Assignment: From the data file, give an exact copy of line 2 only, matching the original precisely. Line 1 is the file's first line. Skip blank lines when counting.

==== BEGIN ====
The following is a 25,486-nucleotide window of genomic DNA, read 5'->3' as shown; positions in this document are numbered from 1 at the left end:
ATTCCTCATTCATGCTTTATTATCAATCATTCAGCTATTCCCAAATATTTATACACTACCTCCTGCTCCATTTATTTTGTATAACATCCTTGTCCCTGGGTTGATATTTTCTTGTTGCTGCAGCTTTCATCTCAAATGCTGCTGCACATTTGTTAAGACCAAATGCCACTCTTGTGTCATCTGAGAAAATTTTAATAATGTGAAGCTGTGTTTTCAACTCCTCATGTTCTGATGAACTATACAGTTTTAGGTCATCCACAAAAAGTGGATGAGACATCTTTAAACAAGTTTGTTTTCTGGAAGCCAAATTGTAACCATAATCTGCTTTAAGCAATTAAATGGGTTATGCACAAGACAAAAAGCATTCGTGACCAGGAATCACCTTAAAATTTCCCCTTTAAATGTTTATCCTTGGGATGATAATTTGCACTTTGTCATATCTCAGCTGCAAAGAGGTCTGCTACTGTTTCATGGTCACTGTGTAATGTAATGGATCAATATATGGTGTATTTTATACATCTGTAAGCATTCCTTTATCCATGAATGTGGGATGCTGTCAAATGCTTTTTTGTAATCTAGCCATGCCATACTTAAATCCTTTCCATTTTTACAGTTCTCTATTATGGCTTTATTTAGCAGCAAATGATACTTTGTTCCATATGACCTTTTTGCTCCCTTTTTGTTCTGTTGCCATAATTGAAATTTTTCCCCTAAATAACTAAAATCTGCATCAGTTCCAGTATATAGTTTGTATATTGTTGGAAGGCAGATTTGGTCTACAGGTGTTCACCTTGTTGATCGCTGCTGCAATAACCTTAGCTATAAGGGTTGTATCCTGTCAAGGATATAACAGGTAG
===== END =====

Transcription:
ATTCCTCATTCATGCTTTATTATCAATCATTCAGCTATTCCCAAATATTTATACACTACCTCCTGCTCCATTTATTTTGTATAACATCCTTGTCCCTGGGTTGATATTTTCTTGTTGCTGCAGCTTTCATCTCAAATGCTGCTGCACATTTGTTAAGACCAAATGCCACTCTTGTGTCATCTGAGAAAATTTTAATAATGTGAAGCTGTGTTTTCAACTCCTCATGTTCTGATGAACTATACAGTTTTAGGTCATCCACAAAAAGTGGATGAGACATCTTTAAACAAGTTTGTTTTCTGGAAGCCAAATTGTAACCATAATCTGCTTTAAGCAATTAAATGGGTTATGCACAAGACAAAAAGCATTCGTGACCAGGAATCACCTTAAAATTTCCCCTTTAAATGTTTATCCTTGGGATGATAATTTGCACTTTGTCATATCTCAGCTGCAAAGAGGTCTGCTACTGTTTCATGGTCACTGTGTAATGTAATGGATCAATATATGGTGTATTTTATACATCTGTAAGCATTCCTTTATCCATGAATGTGGGATGCTGTCAAATGCTTTTTTGTAATCTAGCCATGCCATACTTAAATCCTTTCCATTTTTACAGTTCTCTATTATGGCTTTATTTAGCAGCAAATGATACTTTGTTCCATATGACCTTTTTGCTCCCTTTTTGTTCTGTTGCCATAATTGAAATTTTTCCCCTAAATAACTAAAATCTGCATCAGTTCCAGTATATAGTTTGTATATTGTTGGAAGGCAGATTTGGTCTACAGGTGTTCACCTTGTTGATCGCTGCTGCAATAACCTTAGCTATAAGGGTTGTATCCTGTCAAGGATATAACAGGTAG